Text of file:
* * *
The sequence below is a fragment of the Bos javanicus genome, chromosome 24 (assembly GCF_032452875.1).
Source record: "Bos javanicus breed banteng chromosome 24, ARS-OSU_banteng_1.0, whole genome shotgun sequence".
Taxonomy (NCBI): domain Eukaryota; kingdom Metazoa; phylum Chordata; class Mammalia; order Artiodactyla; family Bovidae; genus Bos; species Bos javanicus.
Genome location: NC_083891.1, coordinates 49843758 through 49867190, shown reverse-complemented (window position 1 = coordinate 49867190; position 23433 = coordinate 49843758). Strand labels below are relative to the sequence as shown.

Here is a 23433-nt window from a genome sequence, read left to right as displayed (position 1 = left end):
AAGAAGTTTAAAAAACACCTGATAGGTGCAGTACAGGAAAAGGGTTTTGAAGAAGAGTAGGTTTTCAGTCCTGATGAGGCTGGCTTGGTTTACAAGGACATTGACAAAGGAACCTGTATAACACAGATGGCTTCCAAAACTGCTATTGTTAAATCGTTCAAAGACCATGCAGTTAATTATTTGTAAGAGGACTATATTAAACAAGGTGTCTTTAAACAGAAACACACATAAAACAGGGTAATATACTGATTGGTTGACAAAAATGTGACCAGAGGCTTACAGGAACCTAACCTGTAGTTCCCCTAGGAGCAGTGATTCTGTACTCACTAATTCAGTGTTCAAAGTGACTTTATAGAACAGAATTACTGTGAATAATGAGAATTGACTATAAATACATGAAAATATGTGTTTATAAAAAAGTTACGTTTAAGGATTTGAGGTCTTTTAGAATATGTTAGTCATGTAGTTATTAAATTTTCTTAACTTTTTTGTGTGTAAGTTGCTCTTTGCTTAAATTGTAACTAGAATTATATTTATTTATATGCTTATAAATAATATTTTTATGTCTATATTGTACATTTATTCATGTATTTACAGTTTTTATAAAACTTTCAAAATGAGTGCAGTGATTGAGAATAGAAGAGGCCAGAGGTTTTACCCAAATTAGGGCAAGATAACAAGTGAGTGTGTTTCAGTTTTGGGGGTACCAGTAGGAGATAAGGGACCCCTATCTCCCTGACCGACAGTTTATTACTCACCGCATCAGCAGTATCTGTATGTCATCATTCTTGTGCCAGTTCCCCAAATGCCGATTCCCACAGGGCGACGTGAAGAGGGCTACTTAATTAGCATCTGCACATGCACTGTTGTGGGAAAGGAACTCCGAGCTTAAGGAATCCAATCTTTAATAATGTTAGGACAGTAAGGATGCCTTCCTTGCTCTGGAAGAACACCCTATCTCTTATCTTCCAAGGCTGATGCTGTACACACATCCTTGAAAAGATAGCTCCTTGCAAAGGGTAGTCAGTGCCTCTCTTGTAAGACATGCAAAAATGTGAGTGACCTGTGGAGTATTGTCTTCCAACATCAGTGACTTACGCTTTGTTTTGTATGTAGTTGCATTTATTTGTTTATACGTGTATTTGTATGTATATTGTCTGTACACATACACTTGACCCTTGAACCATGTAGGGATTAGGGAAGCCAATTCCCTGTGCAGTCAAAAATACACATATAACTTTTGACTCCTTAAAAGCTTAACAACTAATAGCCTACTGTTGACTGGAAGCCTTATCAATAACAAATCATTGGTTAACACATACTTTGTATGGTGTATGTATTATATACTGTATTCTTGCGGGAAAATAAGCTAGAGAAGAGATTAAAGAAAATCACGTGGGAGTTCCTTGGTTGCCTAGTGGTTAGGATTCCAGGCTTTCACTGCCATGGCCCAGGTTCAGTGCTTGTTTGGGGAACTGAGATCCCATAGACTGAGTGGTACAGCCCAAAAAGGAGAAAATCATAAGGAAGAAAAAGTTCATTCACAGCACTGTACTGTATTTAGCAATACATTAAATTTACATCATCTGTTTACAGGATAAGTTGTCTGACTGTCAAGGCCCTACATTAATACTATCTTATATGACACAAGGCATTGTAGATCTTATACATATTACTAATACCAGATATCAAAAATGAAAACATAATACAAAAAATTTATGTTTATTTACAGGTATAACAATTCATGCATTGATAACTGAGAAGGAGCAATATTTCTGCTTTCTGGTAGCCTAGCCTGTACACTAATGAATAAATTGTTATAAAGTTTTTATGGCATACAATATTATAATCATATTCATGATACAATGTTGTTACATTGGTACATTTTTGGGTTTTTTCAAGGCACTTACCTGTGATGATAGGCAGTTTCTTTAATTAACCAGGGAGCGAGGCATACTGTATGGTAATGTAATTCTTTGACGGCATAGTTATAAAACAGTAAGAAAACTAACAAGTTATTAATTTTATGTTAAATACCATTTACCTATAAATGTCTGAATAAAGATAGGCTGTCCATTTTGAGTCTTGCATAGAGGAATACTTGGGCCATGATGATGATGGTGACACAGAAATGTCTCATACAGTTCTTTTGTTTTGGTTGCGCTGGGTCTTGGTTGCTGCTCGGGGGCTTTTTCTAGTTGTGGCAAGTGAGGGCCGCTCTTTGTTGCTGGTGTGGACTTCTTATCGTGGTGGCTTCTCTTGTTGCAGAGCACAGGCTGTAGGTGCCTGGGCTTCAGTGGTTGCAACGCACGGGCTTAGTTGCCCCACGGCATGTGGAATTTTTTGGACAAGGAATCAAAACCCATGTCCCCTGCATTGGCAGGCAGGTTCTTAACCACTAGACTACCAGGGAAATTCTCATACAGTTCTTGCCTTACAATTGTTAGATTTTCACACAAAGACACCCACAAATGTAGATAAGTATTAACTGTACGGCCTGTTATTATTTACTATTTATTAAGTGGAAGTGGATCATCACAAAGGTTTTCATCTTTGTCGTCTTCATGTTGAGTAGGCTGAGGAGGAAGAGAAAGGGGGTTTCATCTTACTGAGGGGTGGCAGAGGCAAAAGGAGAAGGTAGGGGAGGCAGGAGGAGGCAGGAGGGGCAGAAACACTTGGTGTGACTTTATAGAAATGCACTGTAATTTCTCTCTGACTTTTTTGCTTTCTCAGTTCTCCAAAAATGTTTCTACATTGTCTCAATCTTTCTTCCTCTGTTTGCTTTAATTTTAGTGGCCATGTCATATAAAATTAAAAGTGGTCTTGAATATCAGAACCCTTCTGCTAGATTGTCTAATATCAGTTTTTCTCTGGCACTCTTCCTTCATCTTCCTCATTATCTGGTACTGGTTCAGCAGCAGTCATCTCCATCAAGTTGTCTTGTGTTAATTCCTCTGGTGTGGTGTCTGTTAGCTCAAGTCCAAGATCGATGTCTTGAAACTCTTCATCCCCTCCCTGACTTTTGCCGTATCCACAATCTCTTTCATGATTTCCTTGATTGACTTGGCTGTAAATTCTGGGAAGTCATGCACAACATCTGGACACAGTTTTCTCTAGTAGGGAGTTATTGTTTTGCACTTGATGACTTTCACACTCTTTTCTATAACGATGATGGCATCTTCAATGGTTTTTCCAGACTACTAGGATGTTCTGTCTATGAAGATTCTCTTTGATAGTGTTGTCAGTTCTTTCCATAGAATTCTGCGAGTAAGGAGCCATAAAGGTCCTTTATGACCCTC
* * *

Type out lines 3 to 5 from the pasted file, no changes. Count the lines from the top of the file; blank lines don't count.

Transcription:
Taxonomy (NCBI): domain Eukaryota; kingdom Metazoa; phylum Chordata; class Mammalia; order Artiodactyla; family Bovidae; genus Bos; species Bos javanicus.
Genome location: NC_083891.1, coordinates 49843758 through 49867190, shown reverse-complemented (window position 1 = coordinate 49867190; position 23433 = coordinate 49843758). Strand labels below are relative to the sequence as shown.

Here is a 23433-nt window from a genome sequence, read left to right as displayed (position 1 = left end):